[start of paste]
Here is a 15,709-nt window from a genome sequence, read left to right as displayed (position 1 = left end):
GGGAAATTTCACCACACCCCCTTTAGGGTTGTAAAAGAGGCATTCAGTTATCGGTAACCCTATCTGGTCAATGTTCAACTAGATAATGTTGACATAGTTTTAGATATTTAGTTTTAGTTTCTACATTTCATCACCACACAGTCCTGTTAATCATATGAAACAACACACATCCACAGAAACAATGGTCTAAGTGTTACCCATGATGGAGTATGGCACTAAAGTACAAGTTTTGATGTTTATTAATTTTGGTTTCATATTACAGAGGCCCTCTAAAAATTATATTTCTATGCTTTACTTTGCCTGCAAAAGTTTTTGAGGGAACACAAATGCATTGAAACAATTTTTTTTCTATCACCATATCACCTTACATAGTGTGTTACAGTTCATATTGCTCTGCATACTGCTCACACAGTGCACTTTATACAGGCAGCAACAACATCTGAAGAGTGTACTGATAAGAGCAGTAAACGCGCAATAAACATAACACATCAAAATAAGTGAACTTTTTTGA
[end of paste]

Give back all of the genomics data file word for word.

Here is a 15,709-nt window from a genome sequence, read left to right as displayed (position 1 = left end):
GGGAAATTTCACCACACCCCCTTTAGGGTTGTAAAAGAGGCATTCAGTTATCGGTAACCCTATCTGGTCAATGTTCAACTAGATAATGTTGACATAGTTTTAGATATTTAGTTTTAGTTTCTACATTTCATCACCACACAGTCCTGTTAATCATATGAAACAACACACATCCACAGAAACAATGGTCTAAGTGTTACCCATGATGGAGTATGGCACTAAAGTACAAGTTTTGATGTTTATTAATTTTGGTTTCATATTACAGAGGCCCTCTAAAAATTATATTTCTATGCTTTACTTTGCCTGCAAAAGTTTTTGAGGGAACACAAATGCATTGAAACAATTTTTTTTCTATCACCATATCACCTTACATAGTGTGTTACAGTTCATATTGCTCTGCATACTGCTCACACAGTGCACTTTATACAGGCAGCAACAACATCTGAAGAGTGTACTGATAAGAGCAGTAAACGCGCAATAAACATAACACATCAAAATAAGTGAACTTTTTTGA